Use Hoodies to Teach Your Gun Dog Steadiness in The Blind
_by Chad Love _ Phil Bourjaily’s blog on his beautiful hooded merganser mount brings up an interesting and admittedly novel...
_by Chad Love
Phil Bourjaily’s blog on his beautiful hooded merganser mount brings up an interesting and admittedly novel dog training tip: using hoodies to teach steadiness in the blind.
This trick may or may not work for you, depending on how much gunning pressure the ducks in your area get, but in my area, hooded mergansers are both plentiful and gullible, partly because there are relatively few duck hunters, but mostly because the hunters in the area don’t generally shoot hoodies. As a result, even on dead-calm bluebird days I can always rely on any number of hoodies landing in the spread and happily paddling around in blissful ignorance, often right in front of the blind.
So if you have a dog that’s prone to breaking, use the opportunity to reinforce the sit command. Nothing screams temptation to a young retriever like a flock of hoodies swimming ten yards in front of his nose, splashing, diving, and “grrrrrk-ing” (no really, that’s what they sound like) at each other. It’s a cheap and easy win/win: it teaches your dog steadiness and it adds some motion to your decoys. And the beautiful part of it is, if your dog breaks and flushes the birds, no problem: they’ll be back in a few minutes for another training session (let’s face it: hoodies are gorgeous, but definitely not the brightest birds on the water).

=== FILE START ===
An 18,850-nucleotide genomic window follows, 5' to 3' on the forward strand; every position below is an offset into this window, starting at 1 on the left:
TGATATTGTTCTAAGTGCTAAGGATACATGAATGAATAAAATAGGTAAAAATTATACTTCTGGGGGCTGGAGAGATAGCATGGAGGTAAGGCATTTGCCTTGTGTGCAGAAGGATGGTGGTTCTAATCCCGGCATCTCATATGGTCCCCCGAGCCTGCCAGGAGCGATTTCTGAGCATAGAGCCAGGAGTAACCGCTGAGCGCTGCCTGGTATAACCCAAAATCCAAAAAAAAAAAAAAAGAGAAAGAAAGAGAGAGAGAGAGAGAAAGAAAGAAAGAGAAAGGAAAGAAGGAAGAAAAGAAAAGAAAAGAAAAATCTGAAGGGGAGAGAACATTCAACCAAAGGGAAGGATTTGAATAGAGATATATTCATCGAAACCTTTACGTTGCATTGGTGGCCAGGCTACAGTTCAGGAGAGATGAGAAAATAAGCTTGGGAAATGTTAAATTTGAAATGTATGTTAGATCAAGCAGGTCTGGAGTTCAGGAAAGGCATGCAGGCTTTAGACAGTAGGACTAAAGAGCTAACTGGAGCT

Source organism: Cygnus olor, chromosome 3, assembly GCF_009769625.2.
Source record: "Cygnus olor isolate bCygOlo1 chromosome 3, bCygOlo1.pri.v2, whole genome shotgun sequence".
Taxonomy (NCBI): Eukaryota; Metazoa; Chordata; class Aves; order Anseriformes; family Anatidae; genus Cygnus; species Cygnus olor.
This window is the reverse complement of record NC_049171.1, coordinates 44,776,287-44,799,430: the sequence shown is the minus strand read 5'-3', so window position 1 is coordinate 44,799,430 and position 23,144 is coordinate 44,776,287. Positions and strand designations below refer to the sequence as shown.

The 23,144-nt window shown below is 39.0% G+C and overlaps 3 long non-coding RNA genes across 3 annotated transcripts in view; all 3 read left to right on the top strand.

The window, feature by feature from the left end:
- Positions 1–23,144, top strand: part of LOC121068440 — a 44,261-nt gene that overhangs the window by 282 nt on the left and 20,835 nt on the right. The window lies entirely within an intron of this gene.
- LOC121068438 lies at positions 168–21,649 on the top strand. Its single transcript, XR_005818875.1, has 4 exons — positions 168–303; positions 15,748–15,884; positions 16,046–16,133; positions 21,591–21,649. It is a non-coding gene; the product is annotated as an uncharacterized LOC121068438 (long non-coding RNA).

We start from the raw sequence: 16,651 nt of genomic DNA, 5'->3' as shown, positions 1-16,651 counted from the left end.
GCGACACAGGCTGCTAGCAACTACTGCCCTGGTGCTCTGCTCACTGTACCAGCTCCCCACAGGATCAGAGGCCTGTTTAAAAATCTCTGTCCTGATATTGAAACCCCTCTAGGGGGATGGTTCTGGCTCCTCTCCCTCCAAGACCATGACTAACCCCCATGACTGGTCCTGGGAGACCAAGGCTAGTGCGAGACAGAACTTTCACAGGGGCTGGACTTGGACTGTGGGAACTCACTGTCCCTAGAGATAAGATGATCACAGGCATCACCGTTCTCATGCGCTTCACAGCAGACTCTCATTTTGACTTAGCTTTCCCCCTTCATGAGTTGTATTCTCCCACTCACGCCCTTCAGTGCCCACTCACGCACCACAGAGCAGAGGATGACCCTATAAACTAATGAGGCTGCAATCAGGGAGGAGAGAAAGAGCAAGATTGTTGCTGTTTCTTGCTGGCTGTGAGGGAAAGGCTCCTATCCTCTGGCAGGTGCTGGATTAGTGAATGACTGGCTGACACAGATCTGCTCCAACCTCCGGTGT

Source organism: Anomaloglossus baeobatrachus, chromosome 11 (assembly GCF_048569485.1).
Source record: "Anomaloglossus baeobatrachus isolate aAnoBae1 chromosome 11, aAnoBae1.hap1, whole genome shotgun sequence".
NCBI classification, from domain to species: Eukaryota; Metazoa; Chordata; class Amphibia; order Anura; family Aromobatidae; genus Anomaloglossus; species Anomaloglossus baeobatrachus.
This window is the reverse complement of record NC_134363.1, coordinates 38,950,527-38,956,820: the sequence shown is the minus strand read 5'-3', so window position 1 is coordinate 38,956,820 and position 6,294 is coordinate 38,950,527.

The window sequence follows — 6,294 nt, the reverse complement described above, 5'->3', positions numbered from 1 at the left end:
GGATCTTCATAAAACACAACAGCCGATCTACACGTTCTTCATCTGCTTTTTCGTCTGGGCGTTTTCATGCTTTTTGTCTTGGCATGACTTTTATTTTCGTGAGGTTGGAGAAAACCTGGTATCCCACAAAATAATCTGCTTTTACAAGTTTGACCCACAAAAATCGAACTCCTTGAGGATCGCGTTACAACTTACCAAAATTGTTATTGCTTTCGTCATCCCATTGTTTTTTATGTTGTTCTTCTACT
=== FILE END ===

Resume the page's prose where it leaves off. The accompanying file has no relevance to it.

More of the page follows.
Try it some time. In fact, that’s exactly what I’m doing in the picture above with my chessie, which would explain the somewhat exasperated look she’s giving me. There’s a group of hoodies a few yards off the reeds antagonizing her, and even though she’s eight and knows well the futility, she’d still like nothing better than to bust and give chase. Even old dogs like being pups sometimes.
As for the two ducks in the pic, that’s actually a pair of…mergansers, but of the larger common flavor. Extremely handsome birds in their own right, and for whatever reason distinctly un-common in the areas I hunt. Hence, they are currently residing in my man-freezer (right next to my own taxidermist-bound drake hoodie) and will, at some point, adorn a wall in my house.